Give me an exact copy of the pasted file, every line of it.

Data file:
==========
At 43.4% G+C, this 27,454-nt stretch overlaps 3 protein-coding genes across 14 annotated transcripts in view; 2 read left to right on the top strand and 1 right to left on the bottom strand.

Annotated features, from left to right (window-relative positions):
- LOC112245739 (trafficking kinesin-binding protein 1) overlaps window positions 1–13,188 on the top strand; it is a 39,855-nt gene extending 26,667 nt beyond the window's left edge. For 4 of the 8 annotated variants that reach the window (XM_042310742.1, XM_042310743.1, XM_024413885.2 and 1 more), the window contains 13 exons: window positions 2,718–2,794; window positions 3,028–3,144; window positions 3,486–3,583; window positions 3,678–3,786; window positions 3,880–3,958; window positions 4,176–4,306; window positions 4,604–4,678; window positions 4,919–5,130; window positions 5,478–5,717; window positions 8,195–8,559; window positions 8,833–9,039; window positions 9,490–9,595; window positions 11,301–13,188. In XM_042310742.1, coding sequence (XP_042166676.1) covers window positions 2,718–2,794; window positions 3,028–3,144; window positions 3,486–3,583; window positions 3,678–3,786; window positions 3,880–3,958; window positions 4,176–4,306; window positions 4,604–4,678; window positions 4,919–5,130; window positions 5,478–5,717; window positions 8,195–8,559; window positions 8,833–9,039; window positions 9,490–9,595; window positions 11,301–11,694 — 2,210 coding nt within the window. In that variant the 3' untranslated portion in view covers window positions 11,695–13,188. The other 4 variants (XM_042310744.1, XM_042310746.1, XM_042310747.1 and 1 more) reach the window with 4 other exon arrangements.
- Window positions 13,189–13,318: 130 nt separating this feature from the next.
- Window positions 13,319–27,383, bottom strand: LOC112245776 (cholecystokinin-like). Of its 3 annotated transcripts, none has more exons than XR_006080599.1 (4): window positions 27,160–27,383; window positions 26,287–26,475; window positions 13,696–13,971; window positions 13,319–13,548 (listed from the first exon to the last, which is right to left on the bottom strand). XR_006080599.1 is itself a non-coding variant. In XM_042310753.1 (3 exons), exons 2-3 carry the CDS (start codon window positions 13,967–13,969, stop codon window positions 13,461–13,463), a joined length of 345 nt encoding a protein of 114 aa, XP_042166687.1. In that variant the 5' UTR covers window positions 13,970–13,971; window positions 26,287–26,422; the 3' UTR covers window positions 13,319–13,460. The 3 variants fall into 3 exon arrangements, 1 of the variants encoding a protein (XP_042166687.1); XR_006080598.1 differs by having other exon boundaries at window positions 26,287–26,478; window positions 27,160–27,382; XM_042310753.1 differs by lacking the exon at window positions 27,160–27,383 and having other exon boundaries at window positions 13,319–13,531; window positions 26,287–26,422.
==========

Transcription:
At 43.4% G+C, this 27,454-nt stretch overlaps 3 protein-coding genes across 14 annotated transcripts in view; 2 read left to right on the top strand and 1 right to left on the bottom strand.

Annotated features, from left to right (window-relative positions):
- LOC112245739 (trafficking kinesin-binding protein 1) overlaps window positions 1–13,188 on the top strand; it is a 39,855-nt gene extending 26,667 nt beyond the window's left edge. For 4 of the 8 annotated variants that reach the window (XM_042310742.1, XM_042310743.1, XM_024413885.2 and 1 more), the window contains 13 exons: window positions 2,718–2,794; window positions 3,028–3,144; window positions 3,486–3,583; window positions 3,678–3,786; window positions 3,880–3,958; window positions 4,176–4,306; window positions 4,604–4,678; window positions 4,919–5,130; window positions 5,478–5,717; window positions 8,195–8,559; window positions 8,833–9,039; window positions 9,490–9,595; window positions 11,301–13,188. In XM_042310742.1, coding sequence (XP_042166676.1) covers window positions 2,718–2,794; window positions 3,028–3,144; window positions 3,486–3,583; window positions 3,678–3,786; window positions 3,880–3,958; window positions 4,176–4,306; window positions 4,604–4,678; window positions 4,919–5,130; window positions 5,478–5,717; window positions 8,195–8,559; window positions 8,833–9,039; window positions 9,490–9,595; window positions 11,301–11,694 — 2,210 coding nt within the window. In that variant the 3' untranslated portion in view covers window positions 11,695–13,188. The other 4 variants (XM_042310744.1, XM_042310746.1, XM_042310747.1 and 1 more) reach the window with 4 other exon arrangements.
- Window positions 13,189–13,318: 130 nt separating this feature from the next.
- Window positions 13,319–27,383, bottom strand: LOC112245776 (cholecystokinin-like). Of its 3 annotated transcripts, none has more exons than XR_006080599.1 (4): window positions 27,160–27,383; window positions 26,287–26,475; window positions 13,696–13,971; window positions 13,319–13,548 (listed from the first exon to the last, which is right to left on the bottom strand). XR_006080599.1 is itself a non-coding variant. In XM_042310753.1 (3 exons), exons 2-3 carry the CDS (start codon window positions 13,967–13,969, stop codon window positions 13,461–13,463), a joined length of 345 nt encoding a protein of 114 aa, XP_042166687.1. In that variant the 5' UTR covers window positions 13,970–13,971; window positions 26,287–26,422; the 3' UTR covers window positions 13,319–13,460. The 3 variants fall into 3 exon arrangements, 1 of the variants encoding a protein (XP_042166687.1); XR_006080598.1 differs by having other exon boundaries at window positions 26,287–26,478; window positions 27,160–27,382; XM_042310753.1 differs by lacking the exon at window positions 27,160–27,383 and having other exon boundaries at window positions 13,319–13,531; window positions 26,287–26,422.